Short-term fixed-rate mortgages disproportionately burden consumers, who should not be exposed to interest rate shocks. 

Volatile rates: A market reliant on short-term fixed rate and ‘cheap’ mortgages that means borrowers aren’t protected against rising interest rates says Arjan

The mortgages issued by the traditional high street banks are designed to place all the interest rate risk with consumers. 

We don’t think that is right and sadly many people are experiencing the negative impact today.

I am very unsure how these traditional mortgage products meet Consumer Duty rules. We hope the Financial Conduct Authority has a thorough look into the ‘foreseeable harm’ they cause. The evidence is current and hard to dispute.

How would you fix the crisis? 

A shift to long-term fixed-rate mortgage models This is would provide much needed consumer protection, increased affordability – as borrowers are not stress tested for rate hikes, and importantly getting the country excited about homeownership again.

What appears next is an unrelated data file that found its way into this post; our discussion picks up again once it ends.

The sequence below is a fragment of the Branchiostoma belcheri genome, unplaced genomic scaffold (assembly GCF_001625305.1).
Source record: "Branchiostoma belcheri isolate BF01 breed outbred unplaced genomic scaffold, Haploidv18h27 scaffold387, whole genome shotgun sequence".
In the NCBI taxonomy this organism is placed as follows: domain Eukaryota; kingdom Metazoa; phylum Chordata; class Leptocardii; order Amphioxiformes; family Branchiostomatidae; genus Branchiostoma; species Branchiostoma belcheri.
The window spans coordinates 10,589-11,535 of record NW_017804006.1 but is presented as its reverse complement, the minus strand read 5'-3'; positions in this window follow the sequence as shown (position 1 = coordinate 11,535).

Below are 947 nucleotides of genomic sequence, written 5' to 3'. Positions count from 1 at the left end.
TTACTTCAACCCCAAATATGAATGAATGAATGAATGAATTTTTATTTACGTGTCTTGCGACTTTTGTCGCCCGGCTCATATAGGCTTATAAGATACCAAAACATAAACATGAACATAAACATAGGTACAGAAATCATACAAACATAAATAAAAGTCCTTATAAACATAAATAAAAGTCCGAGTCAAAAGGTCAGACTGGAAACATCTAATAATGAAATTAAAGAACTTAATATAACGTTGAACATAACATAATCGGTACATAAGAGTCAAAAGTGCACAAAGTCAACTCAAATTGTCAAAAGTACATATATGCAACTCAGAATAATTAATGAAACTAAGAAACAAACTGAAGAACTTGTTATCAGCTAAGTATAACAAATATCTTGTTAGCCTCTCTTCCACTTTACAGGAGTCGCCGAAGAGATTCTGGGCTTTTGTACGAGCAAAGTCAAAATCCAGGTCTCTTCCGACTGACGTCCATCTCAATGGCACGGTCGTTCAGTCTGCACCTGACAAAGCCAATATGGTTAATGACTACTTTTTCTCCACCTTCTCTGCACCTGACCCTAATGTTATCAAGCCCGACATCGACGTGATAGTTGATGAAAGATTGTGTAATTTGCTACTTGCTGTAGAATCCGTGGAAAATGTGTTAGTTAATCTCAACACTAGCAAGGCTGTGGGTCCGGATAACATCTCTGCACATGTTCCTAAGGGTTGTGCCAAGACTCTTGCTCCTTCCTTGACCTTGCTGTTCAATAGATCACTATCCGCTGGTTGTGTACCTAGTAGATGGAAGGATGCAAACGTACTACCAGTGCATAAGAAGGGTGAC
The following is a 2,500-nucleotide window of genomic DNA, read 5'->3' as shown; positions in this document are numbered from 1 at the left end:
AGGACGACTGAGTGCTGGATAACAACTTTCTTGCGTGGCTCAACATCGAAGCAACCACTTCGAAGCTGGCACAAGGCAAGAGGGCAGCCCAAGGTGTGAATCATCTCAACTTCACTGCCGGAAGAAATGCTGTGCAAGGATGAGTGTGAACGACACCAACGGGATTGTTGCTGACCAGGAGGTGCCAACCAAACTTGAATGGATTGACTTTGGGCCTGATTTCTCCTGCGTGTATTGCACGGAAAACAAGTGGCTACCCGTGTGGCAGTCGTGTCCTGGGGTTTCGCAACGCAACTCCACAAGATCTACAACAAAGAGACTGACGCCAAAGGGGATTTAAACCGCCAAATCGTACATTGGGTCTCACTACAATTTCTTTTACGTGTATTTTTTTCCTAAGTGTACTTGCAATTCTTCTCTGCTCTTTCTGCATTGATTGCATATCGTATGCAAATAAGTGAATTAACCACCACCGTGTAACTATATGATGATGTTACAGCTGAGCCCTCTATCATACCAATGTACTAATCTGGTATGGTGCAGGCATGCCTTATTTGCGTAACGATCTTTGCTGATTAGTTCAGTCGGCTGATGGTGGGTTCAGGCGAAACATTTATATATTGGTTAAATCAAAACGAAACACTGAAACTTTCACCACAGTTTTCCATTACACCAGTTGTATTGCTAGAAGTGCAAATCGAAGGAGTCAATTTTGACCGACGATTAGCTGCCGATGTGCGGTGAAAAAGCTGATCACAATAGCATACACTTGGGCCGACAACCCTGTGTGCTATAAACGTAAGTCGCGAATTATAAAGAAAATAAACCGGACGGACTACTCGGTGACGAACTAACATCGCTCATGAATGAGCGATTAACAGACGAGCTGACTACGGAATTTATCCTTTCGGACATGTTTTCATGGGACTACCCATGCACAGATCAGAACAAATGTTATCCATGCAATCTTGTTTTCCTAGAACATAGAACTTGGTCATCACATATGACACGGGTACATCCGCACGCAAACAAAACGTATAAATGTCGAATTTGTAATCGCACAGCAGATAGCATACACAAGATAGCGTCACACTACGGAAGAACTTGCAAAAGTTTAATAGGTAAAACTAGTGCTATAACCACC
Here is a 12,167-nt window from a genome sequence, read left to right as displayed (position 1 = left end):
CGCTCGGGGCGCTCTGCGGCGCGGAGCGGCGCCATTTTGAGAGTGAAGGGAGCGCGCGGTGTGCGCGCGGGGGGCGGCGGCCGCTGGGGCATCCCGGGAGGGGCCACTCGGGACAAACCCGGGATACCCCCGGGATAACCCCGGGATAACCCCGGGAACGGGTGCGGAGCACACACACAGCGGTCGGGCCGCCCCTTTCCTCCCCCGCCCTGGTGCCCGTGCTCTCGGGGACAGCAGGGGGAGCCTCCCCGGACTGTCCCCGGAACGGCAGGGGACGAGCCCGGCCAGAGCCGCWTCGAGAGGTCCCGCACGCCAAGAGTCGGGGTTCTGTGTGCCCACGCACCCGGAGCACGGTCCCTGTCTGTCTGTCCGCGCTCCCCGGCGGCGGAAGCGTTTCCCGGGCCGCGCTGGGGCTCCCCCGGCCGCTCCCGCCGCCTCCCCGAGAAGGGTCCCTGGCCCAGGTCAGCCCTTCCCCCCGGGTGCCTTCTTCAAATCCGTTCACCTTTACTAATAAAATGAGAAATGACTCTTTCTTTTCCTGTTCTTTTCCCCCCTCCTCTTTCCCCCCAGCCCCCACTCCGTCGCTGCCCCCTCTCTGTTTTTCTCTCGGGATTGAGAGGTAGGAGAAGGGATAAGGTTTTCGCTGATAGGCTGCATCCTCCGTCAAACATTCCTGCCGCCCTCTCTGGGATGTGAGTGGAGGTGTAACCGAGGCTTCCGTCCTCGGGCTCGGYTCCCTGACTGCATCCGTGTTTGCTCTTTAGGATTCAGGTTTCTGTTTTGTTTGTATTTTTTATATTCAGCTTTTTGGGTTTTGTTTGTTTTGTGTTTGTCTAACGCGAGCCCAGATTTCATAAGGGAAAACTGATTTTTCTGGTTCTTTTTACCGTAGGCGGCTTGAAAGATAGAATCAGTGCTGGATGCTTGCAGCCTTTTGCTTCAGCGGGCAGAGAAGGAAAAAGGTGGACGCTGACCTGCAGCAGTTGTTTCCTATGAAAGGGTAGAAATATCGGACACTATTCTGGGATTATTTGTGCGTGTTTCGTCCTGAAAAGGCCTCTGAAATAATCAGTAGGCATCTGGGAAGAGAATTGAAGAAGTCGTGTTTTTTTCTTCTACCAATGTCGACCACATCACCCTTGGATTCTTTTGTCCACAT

Update current loan-to-income limit (LTI) regulations Regulations like loan-to-income limits prevent lenders from truly supporting first-time buyers. 

Lenders can usually only hand out mortgages worth more than 4.5 times income for around 15 per cent of their customers – and these are often borrowers who are already firmly placed on the ladder and are wealthy. 

Whilst this regulation is very appropriate for short-term fixes, evidence suggests on long-term fixes, people can borrow above 4.5x responsibly.

Two-year preference: Britons tended to opt for two-year fixes in 2023 in the hope that interest rates will be lower when they come to remortgage

Reform the existing mortgage guarantee scheme Expanding the guarantee, so it covers the whole loan, would reduce the price of higher loan-to-value loans significantly. 

This would achieve greater uptake and increase people’s ability to buy a home even in tougher economic times. 

The Government’s plans for a 99 per cent mortgage scheme have now been scrapped, which was the right decision in relation to short-term fixes. 

But a scheme like this for longer term fixed rate mortgages is absolutely what’s needed. 

While there are certainly risks such as negative equity, this risk can be mitigated if the guarantee is combined with a long-term fixed rate mortgage. 

Will the housing crisis ever be fixed in your opinion?